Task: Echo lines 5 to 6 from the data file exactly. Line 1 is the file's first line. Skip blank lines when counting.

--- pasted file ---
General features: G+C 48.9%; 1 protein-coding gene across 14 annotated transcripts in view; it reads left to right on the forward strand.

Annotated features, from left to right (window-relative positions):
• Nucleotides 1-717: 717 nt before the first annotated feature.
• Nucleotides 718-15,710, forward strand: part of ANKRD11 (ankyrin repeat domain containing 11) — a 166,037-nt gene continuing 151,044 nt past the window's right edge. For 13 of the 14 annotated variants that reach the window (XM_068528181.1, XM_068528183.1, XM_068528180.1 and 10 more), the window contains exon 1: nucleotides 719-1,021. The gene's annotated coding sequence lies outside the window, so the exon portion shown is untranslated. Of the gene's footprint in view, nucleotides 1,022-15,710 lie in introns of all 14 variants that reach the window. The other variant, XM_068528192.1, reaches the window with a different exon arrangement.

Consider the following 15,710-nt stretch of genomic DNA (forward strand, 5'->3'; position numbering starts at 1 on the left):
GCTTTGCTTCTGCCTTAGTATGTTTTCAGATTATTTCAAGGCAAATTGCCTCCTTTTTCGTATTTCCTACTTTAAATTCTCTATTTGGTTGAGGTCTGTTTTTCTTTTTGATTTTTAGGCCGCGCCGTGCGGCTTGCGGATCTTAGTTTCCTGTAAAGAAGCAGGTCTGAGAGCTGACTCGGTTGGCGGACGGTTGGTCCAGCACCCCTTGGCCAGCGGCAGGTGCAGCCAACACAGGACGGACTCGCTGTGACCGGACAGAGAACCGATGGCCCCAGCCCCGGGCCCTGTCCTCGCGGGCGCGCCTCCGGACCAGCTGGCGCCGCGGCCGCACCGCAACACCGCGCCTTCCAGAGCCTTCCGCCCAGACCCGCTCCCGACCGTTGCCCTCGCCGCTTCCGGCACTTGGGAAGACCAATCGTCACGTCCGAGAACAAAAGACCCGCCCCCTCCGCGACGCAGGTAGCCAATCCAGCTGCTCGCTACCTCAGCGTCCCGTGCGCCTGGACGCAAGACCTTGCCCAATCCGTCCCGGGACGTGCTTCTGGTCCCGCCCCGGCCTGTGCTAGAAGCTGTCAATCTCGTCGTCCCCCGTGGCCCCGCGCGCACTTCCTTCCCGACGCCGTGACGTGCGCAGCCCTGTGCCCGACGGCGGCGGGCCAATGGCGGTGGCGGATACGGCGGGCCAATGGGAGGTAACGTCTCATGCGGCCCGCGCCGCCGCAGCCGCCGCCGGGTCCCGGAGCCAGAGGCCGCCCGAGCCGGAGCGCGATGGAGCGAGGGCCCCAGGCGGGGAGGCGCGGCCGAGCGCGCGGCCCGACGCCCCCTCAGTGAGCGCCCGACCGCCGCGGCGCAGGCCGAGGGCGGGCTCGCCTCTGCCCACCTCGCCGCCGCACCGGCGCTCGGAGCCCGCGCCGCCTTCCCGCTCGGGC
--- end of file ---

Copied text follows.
Consider the following 15,710-nt stretch of genomic DNA (forward strand, 5'->3'; position numbering starts at 1 on the left):
GCTTTGCTTCTGCCTTAGTATGTTTTCAGATTATTTCAAGGCAAATTGCCTCCTTTTTCGTATTTCCTACTTTAAATTCTCTATTTGGTTGAGGTCTGTTTTTCTTTTTGATTTTTAGGCCGCGCCGTGCGGCTTGCGGATCTTAGTTTCCTGTAAAGAAGCAGGTCTGAGAGCTGACTCGGTTGGCGGACGGTTGGTCCAGCACCCCTTGGCCAGCGGCAGGTGCAGCCAACACAGGACGGACTCGCTGTGACCGGACAGAGAACCGATGGCCCCAGCCCCGGGCCCTGTCCTCGCGGGCGCGCCTCCGGACCAGCTGGCGCCGCGGCCGCACCGCAACACCGCGCCTTCCAGAGCCTTCCGCCCAGACCCGCTCCCGACCGTTGCCCTCGCCGCTTCCGGCACTTGGGAAGACCAATCGTCACGTCCGAGAACAAAAGACCCGCCCCCTCCGCGACGCAGGTAGCCAATCCAGCTGCTCGCTACCTCAGCGTCCCGTGCGCCTGGACGCAAGACCTTGCCCAATCCGTCCCGGGACGTGCTTCTGGTCCCGCCCCGGCCTGTGCTAGAAGCTGTCAATCTCGTCGTCCCCCGTGGCCCCGCGCGCACTTCCTTCCCGACGCCGTGACGTGCGCAGCCCTGTGCCCGACGGCGGCGGGCCAATGGCGGTGGCGGATACGGCGGGCCAATGGGAGGTAACGTCTCATGCGGCCCGCGCCGCCGCAGCCGCCGCCGGGTCCCGGAGCCAGAGGCCGCCCGAGCCGGAGCGCGATGGAGCGAGGGCCCCAGGCGGGGAGGCGCGGCCGAGCGCGCGGCCCGACGCCCCCTCAGTGAGCGCCCGACCGCCGCGGCGCAGGCCGAGGGCGGGCTCGCCTCTGCCCACCTCGCCGCCGCACCGGCGCTCGGAGCCCGCGCCGCCTTCCCGCTCGGGC